Danielle M. Verderosa

Danielle M. Verderosa

President, HR Allies

Firing is Easy; Layoffs are Hard

Without diminishing the miserable effects for victims of mass layoffs, I’d like to give a shout out of support to all the #hrprofessionals who’ve had to engineer those layoffs.

Firing employees is easy. Laying off employees is one of the most difficult things an HR person will ever have to do.

Unlike employees who are fired, laid-off employees lose their jobs through no fault of their own and they have no advanced warning that their job is in jeopardy.

When company executives determine that they have to lay off employees, HR is brought in early to the discussions. Who should be laid off? Why? When? How?

HR sits in secret meetings behind closed doors, poring over spreadsheets with employees’ names, salaries, dates of hire … and learns in real time the names of our colleagues whose jobs are going to be eliminated. It’s a discussion, where we go person-by-person to discuss the merits of keeping them employed vs. the merits of cutting their job.

Once we know the names, HR then gets everything prepared in advance of the big announcement: writing required notification letters to government officials, figuring out benefits continuation, putting together severance packages, and scripting what the company is going to actually say in the layoff discussion.

The process is cold, but the emotions are heavy.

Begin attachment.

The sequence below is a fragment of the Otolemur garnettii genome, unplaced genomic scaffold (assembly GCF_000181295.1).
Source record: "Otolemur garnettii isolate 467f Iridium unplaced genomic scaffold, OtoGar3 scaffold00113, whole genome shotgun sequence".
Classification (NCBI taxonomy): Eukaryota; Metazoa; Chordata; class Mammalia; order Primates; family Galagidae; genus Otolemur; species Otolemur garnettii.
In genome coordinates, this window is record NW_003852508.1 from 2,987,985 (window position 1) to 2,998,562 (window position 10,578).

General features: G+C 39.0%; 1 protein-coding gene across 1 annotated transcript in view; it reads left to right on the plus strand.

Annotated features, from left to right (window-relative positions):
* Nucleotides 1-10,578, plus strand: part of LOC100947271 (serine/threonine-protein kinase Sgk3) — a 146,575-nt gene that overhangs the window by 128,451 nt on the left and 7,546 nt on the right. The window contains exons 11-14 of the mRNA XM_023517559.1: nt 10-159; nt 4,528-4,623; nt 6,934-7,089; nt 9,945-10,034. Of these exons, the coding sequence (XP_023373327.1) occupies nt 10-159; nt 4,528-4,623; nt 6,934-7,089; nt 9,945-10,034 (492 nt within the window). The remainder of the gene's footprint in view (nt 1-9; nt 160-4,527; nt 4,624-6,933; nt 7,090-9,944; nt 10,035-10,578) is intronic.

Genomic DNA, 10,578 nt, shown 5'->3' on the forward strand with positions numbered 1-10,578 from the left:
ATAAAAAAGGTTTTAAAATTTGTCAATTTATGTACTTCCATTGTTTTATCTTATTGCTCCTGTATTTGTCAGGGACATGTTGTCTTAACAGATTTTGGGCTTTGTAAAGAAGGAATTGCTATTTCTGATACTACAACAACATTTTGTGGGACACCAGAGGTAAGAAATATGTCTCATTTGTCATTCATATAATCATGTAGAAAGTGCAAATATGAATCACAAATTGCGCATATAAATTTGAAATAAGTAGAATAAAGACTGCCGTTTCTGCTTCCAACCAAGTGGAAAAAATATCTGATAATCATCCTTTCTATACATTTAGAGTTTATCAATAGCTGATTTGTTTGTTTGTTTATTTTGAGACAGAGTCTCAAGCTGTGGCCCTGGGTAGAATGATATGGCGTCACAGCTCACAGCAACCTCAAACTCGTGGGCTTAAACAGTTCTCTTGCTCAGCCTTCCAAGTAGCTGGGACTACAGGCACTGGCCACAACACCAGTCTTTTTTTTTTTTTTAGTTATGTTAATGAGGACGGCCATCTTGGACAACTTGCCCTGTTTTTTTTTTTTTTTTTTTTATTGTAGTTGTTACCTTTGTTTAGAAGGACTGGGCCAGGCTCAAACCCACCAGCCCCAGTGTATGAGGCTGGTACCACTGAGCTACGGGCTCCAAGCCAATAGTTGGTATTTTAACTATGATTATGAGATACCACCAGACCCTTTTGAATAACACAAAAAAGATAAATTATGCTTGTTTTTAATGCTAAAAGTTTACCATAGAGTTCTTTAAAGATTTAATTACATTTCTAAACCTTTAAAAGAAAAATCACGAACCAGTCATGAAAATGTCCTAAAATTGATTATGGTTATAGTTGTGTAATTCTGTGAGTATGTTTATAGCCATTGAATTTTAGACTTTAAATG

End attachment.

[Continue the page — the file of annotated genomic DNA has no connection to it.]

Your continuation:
This is true for HR people but not necessarily executives:

The employees identified for layoffs are our co-workers. We’ve eaten lunch with them, been to their weddings, seen pictures of their newborns, welcomed their children visiting the office, laughed with them, cried with them, and worked with them through the full life-cycle of their employment since the day they were interviewed.

Our co-workers didn’t do anything to deserve losing their jobs, so it hurts.

And we HR people have to keep the layoffs a secret. We have to go on interacting with our co-workers as though we didn’t know that they were about to lose their jobs. We know how betrayed they’re going to feel when they get an official layoff letter – probably signed under our name and definitely with our contact information.

And more often than you’d think, we HR people ultimately get laid off ourselves. When there’s a mass layoff, our usefulness to the company ends when the mass layoff process is finished.  From the minute we’re brought into a mass layoff discussion, we suspect that our job is on the line, too.

Mass layoffs are a sad, sad thing … let’s not forget the HR people behind the scenes who are sad, too.

 

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